Halacha for Tuesday 2 Iyar 5782 May 3 2022

One Who Increases Charity, Increases Peace-The Merit of a Mitzvah

The Gemara (Shabbat 156b) recounts an incident where astrologers told Rabbi Akiva that, based on the paths of the constellations and stars, his daughter was to be bitten by a snake and die on her wedding day. This caused Rabbi Akiva great distress.

On her wedding night, upon entering her room, Rabbi Akiva’s daughter removed a golden pin from her hair and stuck it between the bricks of the wall of the bedroom. In that exact place in the wall, a poisonous snake was hiding out, waiting to bite her. When she stuck the golden pin into the wall, she inadvertently stuck the pin into the snake’s eye, killing it immediately.

The next morning, Rabbi Akiva came to check on his daughter. As soon as she awoke and got dressed, she removed the golden pin from the wall and along with it came out the dead snake. It was only then that she realized the great miracle that she had experienced as a result of Hashem’s divine intervention. Rabbi Akiva inquired, “My daughter, please tell me what good deed you have performed.” She replied, “Yesterday, in the middle of my wedding celebration, I noticed a poor man enter the hall as you, father, were busy with the multitude of important guests who came to participate in the festivities and thus, no one paid attention to this pauper. I immediately got up from my place of honor and gave him my portion to eat and drink.” Rabbi Akiva exclaimed, “You are so fortunate to have performed this great Mitzvah which served to protect you and nullify the harsh decree that hovered upon you!”

Rabbi Akiva then expounded the verse, “And charity shall save from death”-Not only does charity (Tzedakah) save one from unusual deaths, it protects one from death in general, as the verse states, “One who pursues charity and kindness shall find life, justice, and honor.”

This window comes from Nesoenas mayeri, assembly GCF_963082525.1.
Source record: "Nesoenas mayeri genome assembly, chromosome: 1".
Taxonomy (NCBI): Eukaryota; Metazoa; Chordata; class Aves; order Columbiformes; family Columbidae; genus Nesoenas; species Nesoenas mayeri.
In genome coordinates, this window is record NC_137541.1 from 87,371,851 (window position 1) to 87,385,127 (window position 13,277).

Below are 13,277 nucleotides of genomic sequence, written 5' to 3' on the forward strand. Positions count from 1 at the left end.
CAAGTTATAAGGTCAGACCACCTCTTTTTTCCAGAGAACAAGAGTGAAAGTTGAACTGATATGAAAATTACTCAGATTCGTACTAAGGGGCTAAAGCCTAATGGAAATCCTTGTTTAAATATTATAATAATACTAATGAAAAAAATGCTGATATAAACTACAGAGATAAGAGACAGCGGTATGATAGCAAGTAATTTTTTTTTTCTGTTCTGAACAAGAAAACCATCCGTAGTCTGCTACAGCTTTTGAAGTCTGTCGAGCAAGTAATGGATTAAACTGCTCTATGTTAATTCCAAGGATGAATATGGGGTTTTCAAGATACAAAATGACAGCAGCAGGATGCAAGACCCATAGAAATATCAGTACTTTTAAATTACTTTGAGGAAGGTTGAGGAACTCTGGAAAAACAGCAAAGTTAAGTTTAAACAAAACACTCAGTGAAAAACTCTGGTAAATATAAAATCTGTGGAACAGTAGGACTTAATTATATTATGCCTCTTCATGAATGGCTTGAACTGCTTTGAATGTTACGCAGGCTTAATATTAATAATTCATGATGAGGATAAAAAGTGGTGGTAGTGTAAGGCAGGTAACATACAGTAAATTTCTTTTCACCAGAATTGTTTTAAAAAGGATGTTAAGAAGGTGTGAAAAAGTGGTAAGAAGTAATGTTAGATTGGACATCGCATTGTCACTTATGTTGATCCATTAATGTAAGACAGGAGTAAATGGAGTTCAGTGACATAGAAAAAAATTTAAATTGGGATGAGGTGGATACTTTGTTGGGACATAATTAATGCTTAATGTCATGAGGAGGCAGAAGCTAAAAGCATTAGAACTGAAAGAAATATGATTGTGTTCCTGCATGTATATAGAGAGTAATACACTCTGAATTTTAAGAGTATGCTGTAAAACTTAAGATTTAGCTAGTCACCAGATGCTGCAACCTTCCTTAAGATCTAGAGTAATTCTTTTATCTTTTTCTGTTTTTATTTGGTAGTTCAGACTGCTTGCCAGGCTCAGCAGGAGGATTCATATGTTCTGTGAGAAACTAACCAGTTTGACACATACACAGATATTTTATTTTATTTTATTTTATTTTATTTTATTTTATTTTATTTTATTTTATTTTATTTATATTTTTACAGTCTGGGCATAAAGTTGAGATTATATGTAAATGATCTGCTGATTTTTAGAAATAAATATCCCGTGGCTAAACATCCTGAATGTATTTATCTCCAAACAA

One must know that all Mitzvot protect those who perform them. Nevertheless, after some time, the merit of the Mitzvah weakens and does not protect as much. Indeed, the Tosafot (Baba Batra 9b) that even the merit of the Mitzvah of donating Tzedakah anonymously likewise has a limit and does not protect the individual for one’s entire life. Nonetheless, the saintly Ari z”l writes (see Nagid U’mtzaveh page 11a) that for any Mitzvah that an individual performs, the merit of the Mitzvah is inscribed on one’s forehead in the form of one of the letters of the Alef-Bet. This letter illuminates the forehead of the individual for a certain amount of time; however, after this allotted amount of time, the letter is absorbed into the individual’s forehead and vanishes while only the reward for the Mitzvah is kept for the World to Come. On the other hand, one who donates Tzedakah to the needy merits the letter “Tzadi” being inscribed on one’s forehead and remains illuminated for an entire week and it does not vanish like other letters reserved for other Mitzvot. Thus, the merit of the Mitzvah of Tzedakah protects one even when one is no longer involved in performing the Mitzvah.